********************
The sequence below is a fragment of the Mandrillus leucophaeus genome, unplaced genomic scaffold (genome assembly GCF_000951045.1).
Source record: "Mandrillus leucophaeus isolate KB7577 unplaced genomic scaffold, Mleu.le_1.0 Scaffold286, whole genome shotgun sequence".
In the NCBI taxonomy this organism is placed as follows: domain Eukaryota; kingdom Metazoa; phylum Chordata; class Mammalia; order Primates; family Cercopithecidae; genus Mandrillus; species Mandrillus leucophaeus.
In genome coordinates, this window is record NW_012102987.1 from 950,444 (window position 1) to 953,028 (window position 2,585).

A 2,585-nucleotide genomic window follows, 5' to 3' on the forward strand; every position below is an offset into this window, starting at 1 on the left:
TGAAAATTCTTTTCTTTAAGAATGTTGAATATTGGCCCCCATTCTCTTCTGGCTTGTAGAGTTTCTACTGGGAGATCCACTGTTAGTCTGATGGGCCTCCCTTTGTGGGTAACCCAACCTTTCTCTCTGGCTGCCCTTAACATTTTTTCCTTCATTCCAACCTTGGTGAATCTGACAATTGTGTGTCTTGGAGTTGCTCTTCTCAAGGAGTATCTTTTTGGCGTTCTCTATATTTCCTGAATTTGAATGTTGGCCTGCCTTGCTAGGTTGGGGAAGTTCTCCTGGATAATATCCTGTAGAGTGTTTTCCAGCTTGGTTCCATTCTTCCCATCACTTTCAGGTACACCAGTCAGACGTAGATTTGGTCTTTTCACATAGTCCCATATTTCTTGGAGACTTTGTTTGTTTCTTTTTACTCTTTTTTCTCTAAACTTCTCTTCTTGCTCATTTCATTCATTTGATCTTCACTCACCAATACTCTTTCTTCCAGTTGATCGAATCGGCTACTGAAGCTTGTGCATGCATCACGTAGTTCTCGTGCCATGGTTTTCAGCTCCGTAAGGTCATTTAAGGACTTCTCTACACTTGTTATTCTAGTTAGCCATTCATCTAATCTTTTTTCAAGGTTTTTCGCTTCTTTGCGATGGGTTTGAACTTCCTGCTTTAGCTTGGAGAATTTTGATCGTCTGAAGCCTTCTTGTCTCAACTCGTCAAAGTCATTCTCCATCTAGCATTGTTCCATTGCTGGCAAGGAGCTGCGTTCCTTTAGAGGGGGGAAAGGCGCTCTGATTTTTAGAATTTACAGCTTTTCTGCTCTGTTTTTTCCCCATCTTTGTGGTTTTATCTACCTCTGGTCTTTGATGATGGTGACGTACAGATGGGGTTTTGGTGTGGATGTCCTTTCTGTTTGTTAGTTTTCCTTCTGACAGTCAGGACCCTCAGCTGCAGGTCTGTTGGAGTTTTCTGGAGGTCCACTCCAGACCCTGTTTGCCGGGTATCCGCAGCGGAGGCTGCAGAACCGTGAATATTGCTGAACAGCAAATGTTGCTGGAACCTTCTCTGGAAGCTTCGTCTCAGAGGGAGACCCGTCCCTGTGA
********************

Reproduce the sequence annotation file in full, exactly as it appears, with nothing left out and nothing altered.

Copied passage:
The sequence below is a fragment of the Mandrillus leucophaeus genome, unplaced genomic scaffold (genome assembly GCF_000951045.1).
Source record: "Mandrillus leucophaeus isolate KB7577 unplaced genomic scaffold, Mleu.le_1.0 Scaffold286, whole genome shotgun sequence".
In the NCBI taxonomy this organism is placed as follows: domain Eukaryota; kingdom Metazoa; phylum Chordata; class Mammalia; order Primates; family Cercopithecidae; genus Mandrillus; species Mandrillus leucophaeus.
In genome coordinates, this window is record NW_012102987.1 from 950,444 (window position 1) to 953,028 (window position 2,585).

A 2,585-nucleotide genomic window follows, 5' to 3' on the forward strand; every position below is an offset into this window, starting at 1 on the left:
TGAAAATTCTTTTCTTTAAGAATGTTGAATATTGGCCCCCATTCTCTTCTGGCTTGTAGAGTTTCTACTGGGAGATCCACTGTTAGTCTGATGGGCCTCCCTTTGTGGGTAACCCAACCTTTCTCTCTGGCTGCCCTTAACATTTTTTCCTTCATTCCAACCTTGGTGAATCTGACAATTGTGTGTCTTGGAGTTGCTCTTCTCAAGGAGTATCTTTTTGGCGTTCTCTATATTTCCTGAATTTGAATGTTGGCCTGCCTTGCTAGGTTGGGGAAGTTCTCCTGGATAATATCCTGTAGAGTGTTTTCCAGCTTGGTTCCATTCTTCCCATCACTTTCAGGTACACCAGTCAGACGTAGATTTGGTCTTTTCACATAGTCCCATATTTCTTGGAGACTTTGTTTGTTTCTTTTTACTCTTTTTTCTCTAAACTTCTCTTCTTGCTCATTTCATTCATTTGATCTTCACTCACCAATACTCTTTCTTCCAGTTGATCGAATCGGCTACTGAAGCTTGTGCATGCATCACGTAGTTCTCGTGCCATGGTTTTCAGCTCCGTAAGGTCATTTAAGGACTTCTCTACACTTGTTATTCTAGTTAGCCATTCATCTAATCTTTTTTCAAGGTTTTTCGCTTCTTTGCGATGGGTTTGAACTTCCTGCTTTAGCTTGGAGAATTTTGATCGTCTGAAGCCTTCTTGTCTCAACTCGTCAAAGTCATTCTCCATCTAGCATTGTTCCATTGCTGGCAAGGAGCTGCGTTCCTTTAGAGGGGGGAAAGGCGCTCTGATTTTTAGAATTTACAGCTTTTCTGCTCTGTTTTTTCCCCATCTTTGTGGTTTTATCTACCTCTGGTCTTTGATGATGGTGACGTACAGATGGGGTTTTGGTGTGGATGTCCTTTCTGTTTGTTAGTTTTCCTTCTGACAGTCAGGACCCTCAGCTGCAGGTCTGTTGGAGTTTTCTGGAGGTCCACTCCAGACCCTGTTTGCCGGGTATCCGCAGCGGAGGCTGCAGAACCGTGAATATTGCTGAACAGCAAATGTTGCTGGAACCTTCTCTGGAAGCTTCGTCTCAGAGGGAGACCCGTCCCTGTGA